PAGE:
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Lathe Alignment Issue

TDIZook

Swarf
Registered Member
#1
Hi all my name is Rice and I'm new to the forum,I have searched a little and could
not find anything related.
This lathe was given to me a few weeks ago,it is a 12" Craftsman.
Here is the issue:
Tool is centered enough to not leave a nipple...
The mark you see is a center not a nipple.

Center drill and live center are very close,no wiggle when drilling...

But when the tail stock is moved to the end of the bed,the tool and live center are way off.

I feel this is not right(???) and the only thing I can think of would be the head is not 90º to the bed.
Any advice will be greatly appreciated,
Thanx
 
Last edited:

RJSakowski

H-M Supporter - Premium Content
H-M Supporter-Premium
#2
From your first and last photograph, it appears that your bit is about the same amount below the spindle center. The absence of a nub isn't the best indicator of tool height relative to the spindle axis. Many times, the nub will shear off under cutting pressure.
I would not expect to see much in the way of vertical misalignment on your lathe. The headstock is firmly mounted and it would be difficult to create a vertical twist. The tailstock doesn't see a lot of movement so wear should be minimal.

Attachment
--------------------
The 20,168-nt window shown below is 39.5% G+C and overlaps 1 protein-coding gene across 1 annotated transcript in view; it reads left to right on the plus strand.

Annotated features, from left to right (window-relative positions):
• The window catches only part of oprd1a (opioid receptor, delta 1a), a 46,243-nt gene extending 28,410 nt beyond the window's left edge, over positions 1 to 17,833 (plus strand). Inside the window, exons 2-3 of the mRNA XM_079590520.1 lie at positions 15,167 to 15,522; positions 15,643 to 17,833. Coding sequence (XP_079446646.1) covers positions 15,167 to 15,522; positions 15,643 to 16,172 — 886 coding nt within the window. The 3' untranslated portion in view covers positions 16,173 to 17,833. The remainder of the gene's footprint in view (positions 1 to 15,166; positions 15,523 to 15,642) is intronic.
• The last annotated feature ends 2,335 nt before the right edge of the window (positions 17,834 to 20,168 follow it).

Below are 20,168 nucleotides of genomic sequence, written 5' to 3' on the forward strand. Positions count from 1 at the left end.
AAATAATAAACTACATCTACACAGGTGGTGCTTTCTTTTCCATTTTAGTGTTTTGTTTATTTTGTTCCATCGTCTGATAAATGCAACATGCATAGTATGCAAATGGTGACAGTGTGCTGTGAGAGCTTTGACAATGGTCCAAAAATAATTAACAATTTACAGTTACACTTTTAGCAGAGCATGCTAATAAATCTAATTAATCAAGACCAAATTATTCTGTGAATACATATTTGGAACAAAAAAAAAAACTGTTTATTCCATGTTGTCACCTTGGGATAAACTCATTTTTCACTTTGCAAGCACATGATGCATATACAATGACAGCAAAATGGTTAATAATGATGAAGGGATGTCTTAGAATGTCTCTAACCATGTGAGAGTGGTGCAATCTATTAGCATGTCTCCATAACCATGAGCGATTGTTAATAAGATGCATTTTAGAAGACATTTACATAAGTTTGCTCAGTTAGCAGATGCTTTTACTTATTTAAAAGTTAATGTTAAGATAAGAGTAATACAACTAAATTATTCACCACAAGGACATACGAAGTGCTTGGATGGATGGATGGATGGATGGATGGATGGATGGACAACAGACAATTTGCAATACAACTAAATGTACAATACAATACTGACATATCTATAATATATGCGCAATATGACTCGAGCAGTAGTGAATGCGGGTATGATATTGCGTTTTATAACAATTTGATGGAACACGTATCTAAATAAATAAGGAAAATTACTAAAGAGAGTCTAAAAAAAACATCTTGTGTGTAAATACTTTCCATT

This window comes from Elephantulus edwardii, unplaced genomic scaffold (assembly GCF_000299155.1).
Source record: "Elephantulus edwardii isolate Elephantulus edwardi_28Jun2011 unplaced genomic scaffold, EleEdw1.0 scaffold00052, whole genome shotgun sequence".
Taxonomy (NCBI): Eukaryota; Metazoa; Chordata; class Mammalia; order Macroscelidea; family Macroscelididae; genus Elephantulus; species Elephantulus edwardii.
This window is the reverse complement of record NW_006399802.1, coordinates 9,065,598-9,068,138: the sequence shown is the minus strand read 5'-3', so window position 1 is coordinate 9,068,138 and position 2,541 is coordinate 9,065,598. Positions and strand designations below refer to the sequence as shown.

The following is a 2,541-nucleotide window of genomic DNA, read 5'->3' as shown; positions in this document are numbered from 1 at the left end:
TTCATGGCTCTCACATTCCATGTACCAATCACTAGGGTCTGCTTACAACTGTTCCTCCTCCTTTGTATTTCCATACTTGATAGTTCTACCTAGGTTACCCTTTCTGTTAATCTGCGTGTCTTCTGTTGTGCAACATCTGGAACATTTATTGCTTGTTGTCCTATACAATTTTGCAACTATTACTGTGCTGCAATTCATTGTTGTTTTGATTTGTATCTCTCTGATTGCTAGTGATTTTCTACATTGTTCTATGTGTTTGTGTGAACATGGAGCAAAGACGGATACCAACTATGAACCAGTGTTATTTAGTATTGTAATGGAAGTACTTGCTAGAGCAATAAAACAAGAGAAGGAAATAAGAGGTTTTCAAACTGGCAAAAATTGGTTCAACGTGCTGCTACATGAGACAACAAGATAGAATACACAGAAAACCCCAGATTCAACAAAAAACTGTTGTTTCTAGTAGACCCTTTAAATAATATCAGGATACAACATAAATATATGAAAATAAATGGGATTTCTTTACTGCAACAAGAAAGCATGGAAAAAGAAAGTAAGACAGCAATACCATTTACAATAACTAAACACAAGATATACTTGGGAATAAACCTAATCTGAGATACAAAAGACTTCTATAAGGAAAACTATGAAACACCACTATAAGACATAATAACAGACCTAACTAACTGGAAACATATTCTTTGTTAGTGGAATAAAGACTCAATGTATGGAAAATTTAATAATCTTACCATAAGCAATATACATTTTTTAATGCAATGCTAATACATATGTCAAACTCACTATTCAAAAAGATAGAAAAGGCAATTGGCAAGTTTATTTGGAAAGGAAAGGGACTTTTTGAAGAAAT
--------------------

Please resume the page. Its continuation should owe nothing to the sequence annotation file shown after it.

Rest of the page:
Properly, the lathe alignment should be checked and done in a logical order; crossfeed travel perpendicular to the spindle axis, spindle axis parallel to the ways both horizontally, and vertically then the tailstock alignment. I give that order because the only way to correct misalignment of the crossfeed on my lathe, at least, is by rotating the headstock. A misaligned crossfeed will cut a dished or domed face. I had erroneously rotated the headstock to correct cutting a taper and ended up with a domed facing cut. Once the lathe faces properly, you can check for the ways being parallel to the spindle axis. The classic method is the two collar test but I prefer Rollie's Dad's method. It is capable of checking the alignment in both the vertical and horizontal plane. Misalignment is typically corrected by shimming the tailstock to change the twist in the bed. Finally, the tailstock can be checked/aligned. Using a modification of Rollie's Dad's method with centers, you can check the tailstock. Corrections in the horizontal plane are easily done by the centering adjustment screws. Vertical adjustment can be done by shimming the interface between the tailstock and the base. You should also check for an angular misalignment. This will be evidenced by a change in vertical or horizontal alignment of the tailstock as the quill is advanced or withdrawn.
 

TDIZook

Swarf
Registered Member
#3
Thank you for the quick reply,I will do some more measuring in the sequence you mention
and check out Rollie's Dad.
 

intjonmiller

Active Member
Active Member
#5
Just to add one other option to the list, a precision ground test bar is a good thing to have to test the alignment (horizontal and vertical) of the spindle/headstock with the ways. I have an MT3 test bar for that purpose. I went with a cheap import but it is very well made and makes checking that alignment very fast.